11 May, 2019
Which kind of diamond is better for the environment and the world we live in: a diamond from a traditional mine or one made in a laboratory?
Some recent reports suggest the answer may not be so clear. At the very least, these reports provide evidence of tensions between two different sectors of the diamond industry.
Lab-grown diamond companies say they are more ethical and cause less harm to Earth's environment.
The traditional diamond sector notes that its businesses help the communities where they operate mines. It says they provide jobs, help build roads and other infrastructure and make investments in conservation.
Some companies, such as De Beers, work on both sides. De Beers sells natural and man-made diamonds.
In the United States, the Federal Trade Commission (FTC) investigates reports of deceptive, or misleading, advertising. In April, the commission sent warning letters to eight lab-grown diamond companies.
One of the FTC's concerns was the use of the word ‘eco-friendly,' and similar terms, to describe diamonds made in a laboratory. The lab-grown process requires very high temperatures and uses a lot of energy.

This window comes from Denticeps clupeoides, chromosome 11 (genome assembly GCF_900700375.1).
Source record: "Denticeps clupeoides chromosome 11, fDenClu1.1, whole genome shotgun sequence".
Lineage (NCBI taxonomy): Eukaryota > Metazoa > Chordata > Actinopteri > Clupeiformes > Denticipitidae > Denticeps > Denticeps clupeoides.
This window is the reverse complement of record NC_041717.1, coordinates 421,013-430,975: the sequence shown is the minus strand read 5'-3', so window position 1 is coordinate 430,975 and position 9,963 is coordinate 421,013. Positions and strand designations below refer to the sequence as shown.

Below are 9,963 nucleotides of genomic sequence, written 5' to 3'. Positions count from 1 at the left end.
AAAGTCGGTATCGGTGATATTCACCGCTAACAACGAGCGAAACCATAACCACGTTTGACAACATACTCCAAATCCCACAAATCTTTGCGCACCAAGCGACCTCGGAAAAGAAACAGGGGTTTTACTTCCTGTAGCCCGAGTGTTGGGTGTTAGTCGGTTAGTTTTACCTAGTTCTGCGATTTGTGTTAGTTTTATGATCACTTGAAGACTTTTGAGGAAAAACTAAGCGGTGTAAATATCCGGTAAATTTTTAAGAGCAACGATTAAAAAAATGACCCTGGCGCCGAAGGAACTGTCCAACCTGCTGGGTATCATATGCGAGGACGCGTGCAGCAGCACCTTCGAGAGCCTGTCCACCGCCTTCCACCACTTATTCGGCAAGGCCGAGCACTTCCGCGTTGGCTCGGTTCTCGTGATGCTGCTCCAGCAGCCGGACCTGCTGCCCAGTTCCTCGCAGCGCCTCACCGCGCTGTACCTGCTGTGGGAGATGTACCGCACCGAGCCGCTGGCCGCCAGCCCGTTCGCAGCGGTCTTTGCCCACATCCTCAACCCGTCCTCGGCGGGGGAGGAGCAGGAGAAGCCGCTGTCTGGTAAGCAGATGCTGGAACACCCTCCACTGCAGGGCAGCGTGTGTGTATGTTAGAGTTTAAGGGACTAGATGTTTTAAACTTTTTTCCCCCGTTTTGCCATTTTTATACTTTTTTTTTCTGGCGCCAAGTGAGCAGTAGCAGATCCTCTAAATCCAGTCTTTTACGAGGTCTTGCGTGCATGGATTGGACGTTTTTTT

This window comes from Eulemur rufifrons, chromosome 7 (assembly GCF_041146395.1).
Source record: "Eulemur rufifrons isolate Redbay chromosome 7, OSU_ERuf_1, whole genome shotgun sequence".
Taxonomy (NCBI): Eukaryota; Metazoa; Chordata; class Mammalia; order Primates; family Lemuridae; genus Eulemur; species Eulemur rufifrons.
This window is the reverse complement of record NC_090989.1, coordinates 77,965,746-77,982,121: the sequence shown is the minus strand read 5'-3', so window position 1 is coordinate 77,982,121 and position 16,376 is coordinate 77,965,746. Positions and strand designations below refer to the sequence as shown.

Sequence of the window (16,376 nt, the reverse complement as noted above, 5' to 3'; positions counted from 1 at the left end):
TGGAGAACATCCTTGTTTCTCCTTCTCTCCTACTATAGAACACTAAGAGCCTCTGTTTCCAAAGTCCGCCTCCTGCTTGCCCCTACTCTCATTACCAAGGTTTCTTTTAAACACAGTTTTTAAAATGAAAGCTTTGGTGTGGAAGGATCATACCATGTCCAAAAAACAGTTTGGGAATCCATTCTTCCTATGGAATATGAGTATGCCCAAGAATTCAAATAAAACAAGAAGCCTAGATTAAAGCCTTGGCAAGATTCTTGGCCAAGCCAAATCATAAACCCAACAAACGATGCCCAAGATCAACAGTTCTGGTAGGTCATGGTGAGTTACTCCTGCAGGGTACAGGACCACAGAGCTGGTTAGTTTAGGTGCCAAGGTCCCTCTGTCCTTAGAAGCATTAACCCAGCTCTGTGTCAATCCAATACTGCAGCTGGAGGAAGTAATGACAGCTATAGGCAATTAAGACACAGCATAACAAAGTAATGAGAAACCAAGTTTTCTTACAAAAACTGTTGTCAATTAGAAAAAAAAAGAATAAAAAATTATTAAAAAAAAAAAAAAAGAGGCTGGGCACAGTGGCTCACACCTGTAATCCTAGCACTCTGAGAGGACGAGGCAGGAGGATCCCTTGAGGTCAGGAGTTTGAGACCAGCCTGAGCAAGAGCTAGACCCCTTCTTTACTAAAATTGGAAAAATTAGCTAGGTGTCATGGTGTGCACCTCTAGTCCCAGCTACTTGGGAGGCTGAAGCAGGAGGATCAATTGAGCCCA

Trucost is a company that estimates the costs of using natural resources. Asked by the Diamond Producers Association to study the issue, Trucost found the carbon intensity of natural diamonds was lower than lab-grown diamonds.
The Trucost report did note that diamond miners should reduce their effect on the environment by using more renewable energy, such as wind power and sunlight.
The Reuters news agency reported that the International Grown Diamond Association did not immediately respond to requests for comments about the story.
I'm Susan Shand.
Barbara Lewis reported on this story for Reuters. John Russell adapted it for VOA Learning English. George Grow was the editor.
Words in This Story
sector – n. an area or part that is different from others
ethical – adj. following accepted rules of behavior: morally right and good
conservation - n. the careful use of natural resources (such as trees and oil) to prevent them from being lost or wasted
resource – n. materials required for a person or organization to operate normally
renewable – adj. replaced by natural processes; able to be replaced by nature
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